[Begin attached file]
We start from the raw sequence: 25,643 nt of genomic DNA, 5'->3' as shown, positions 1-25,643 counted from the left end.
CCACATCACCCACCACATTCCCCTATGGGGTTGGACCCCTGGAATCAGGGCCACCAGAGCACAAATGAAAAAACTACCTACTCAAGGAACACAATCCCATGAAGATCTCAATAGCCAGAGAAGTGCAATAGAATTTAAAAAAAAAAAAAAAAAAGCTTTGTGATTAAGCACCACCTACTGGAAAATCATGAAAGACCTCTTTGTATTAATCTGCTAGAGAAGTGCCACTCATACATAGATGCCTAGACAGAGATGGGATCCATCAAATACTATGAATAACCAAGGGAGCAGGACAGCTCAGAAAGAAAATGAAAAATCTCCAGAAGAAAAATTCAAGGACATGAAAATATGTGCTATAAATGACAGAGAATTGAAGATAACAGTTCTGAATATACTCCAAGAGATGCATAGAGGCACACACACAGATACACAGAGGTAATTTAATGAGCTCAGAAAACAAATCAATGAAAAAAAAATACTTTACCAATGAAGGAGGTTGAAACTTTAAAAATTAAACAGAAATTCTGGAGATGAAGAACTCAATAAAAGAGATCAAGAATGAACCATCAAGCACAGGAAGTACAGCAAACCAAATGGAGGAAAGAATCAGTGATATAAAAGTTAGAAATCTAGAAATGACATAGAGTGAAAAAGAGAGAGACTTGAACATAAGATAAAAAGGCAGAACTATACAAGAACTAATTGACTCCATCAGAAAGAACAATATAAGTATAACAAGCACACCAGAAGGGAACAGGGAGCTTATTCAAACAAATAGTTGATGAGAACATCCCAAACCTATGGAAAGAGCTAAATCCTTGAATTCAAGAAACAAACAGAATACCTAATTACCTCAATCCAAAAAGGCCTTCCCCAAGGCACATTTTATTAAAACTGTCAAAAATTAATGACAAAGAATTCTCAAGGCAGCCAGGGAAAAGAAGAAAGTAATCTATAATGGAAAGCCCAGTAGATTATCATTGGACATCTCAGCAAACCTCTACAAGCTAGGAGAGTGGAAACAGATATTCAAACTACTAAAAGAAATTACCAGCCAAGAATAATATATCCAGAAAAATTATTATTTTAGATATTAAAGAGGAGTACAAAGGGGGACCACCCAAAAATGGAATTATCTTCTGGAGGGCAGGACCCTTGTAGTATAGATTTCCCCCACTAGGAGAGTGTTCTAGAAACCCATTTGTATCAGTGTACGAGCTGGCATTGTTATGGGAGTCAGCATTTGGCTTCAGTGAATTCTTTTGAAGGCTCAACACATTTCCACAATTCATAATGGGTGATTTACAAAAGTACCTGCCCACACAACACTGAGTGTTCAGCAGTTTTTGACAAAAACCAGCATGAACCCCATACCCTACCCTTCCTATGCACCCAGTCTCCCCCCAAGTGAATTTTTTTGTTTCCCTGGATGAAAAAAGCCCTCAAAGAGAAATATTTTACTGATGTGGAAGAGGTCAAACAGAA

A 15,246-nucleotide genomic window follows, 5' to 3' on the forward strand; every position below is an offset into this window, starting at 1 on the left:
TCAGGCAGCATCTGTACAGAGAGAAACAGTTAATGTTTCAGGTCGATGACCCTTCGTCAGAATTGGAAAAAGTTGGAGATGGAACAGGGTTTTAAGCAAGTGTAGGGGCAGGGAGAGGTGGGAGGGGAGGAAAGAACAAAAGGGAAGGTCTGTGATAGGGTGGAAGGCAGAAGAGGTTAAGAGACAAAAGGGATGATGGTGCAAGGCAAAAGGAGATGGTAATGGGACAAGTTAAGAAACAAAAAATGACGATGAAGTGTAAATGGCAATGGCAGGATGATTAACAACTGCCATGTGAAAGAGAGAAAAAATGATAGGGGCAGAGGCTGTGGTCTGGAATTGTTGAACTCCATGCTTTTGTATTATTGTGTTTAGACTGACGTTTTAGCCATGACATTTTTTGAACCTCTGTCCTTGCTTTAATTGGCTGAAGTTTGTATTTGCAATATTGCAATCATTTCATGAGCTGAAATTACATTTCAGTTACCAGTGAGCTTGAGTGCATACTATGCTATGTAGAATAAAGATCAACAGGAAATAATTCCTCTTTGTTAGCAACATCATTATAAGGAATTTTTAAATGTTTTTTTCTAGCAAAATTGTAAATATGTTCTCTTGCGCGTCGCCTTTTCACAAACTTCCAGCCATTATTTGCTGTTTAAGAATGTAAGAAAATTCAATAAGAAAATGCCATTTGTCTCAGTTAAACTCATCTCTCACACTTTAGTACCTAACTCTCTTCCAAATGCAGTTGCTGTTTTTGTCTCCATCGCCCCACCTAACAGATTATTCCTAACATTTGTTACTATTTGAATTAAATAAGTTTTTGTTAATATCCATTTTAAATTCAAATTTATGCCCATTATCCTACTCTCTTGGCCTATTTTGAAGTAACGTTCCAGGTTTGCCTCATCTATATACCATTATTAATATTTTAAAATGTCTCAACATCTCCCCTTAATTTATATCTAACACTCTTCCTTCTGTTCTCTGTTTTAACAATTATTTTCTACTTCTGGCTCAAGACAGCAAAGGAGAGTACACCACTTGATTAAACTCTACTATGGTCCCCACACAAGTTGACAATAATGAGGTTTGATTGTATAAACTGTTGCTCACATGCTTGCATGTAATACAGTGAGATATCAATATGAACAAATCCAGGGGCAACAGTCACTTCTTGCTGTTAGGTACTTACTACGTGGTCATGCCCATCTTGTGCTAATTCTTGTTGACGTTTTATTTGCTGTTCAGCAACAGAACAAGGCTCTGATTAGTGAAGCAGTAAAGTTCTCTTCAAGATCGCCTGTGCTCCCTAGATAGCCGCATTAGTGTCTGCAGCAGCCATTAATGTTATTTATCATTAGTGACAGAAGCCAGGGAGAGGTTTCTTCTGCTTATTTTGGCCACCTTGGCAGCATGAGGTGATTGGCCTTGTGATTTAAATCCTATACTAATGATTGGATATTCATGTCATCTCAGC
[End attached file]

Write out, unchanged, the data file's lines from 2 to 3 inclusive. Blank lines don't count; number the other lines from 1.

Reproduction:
CCACATCACCCACCACATTCCCCTATGGGGTTGGACCCCTGGAATCAGGGCCACCAGAGCACAAATGAAAAAACTACCTACTCAAGGAACACAATCCCATGAAGATCTCAATAGCCAGAGAAGTGCAATAGAATTTAAAAAAAAAAAAAAAAAAGCTTTGTGATTAAGCACCACCTACTGGAAAATCATGAAAGACCTCTTTGTATTAATCTGCTAGAGAAGTGCCACTCATACATAGATGCCTAGACAGAGATGGGATCCATCAAATACTATGAATAACCAAGGGAGCAGGACAGCTCAGAAAGAAAATGAAAAATCTCCAGAAGAAAAATTCAAGGACATGAAAATATGTGCTATAAATGACAGAGAATTGAAGATAACAGTTCTGAATATACTCCAAGAGATGCATAGAGGCACACACACAGATACACAGAGGTAATTTAATGAGCTCAGAAAACAAATCAATGAAAAAAAAATACTTTACCAATGAAGGAGGTTGAAACTTTAAAAATTAAACAGAAATTCTGGAGATGAAGAACTCAATAAAAGAGATCAAGAATGAACCATCAAGCACAGGAAGTACAGCAAACCAAATGGAGGAAAGAATCAGTGATATAAAAGTTAGAAATCTAGAAATGACATAGAGTGAAAAAGAGAGAGACTTGAACATAAGATAAAAAGGCAGAACTATACAAGAACTAATTGACTCCATCAGAAAGAACAATATAAGTATAACAAGCACACCAGAAGGGAACAGGGAGCTTATTCAAACAAATAGTTGATGAGAACATCCCAAACCTATGGAAAGAGCTAAATCCTTGAATTCAAGAAACAAACAGAATACCTAATTACCTCAATCCAAAAAGGCCTTCCCCAAGGCACATTTTATTAAAACTGTCAAAAATTAATGACAAAGAATTCTCAAGGCAGCCAGGGAAAAGAAGAAAGTAATCTATAATGGAAAGCCCAGTAGATTATCATTGGACATCTCAGCAAACCTCTACAAGCTAGGAGAGTGGAAACAGATATTCAAACTACTAAAAGAAATTACCAGCCAAGAATAATATATCCAGAAAAATTATTATTTTAGATATTAAAGAGGAGTACAAAGGGGGACCACCCAAAAATGGAATTATCTTCTGGAGGGCAGGACCCTTGTAGTATAGATTTCCCCCACTAGGAGAGTGTTCTAGAAACCCATTTGTATCAGTGTACGAGCTGGCATTGTTATGGGAGTCAGCATTTGGCTTCAGTGAATTCTTTTGAAGGCTCAACACATTTCCACAATTCATAATGGGTGATTTACAAAAGTACCTGCCCACACAACACTGAGTGTTCAGCAGTTTTTGACAAAAACCAGCATGAACCCCATACCCTACCCTTCCTATGCACCCAGTCTCCCCCCAAGTGAATTTTTTTGTTTCCCTGGATGAAAAAAGCCCTCAAAGAGAAATATTTTACTGATGTGGAAGAGGTCAAACAGAA

A 15,246-nucleotide genomic window follows, 5' to 3' on the forward strand; every position below is an offset into this window, starting at 1 on the left: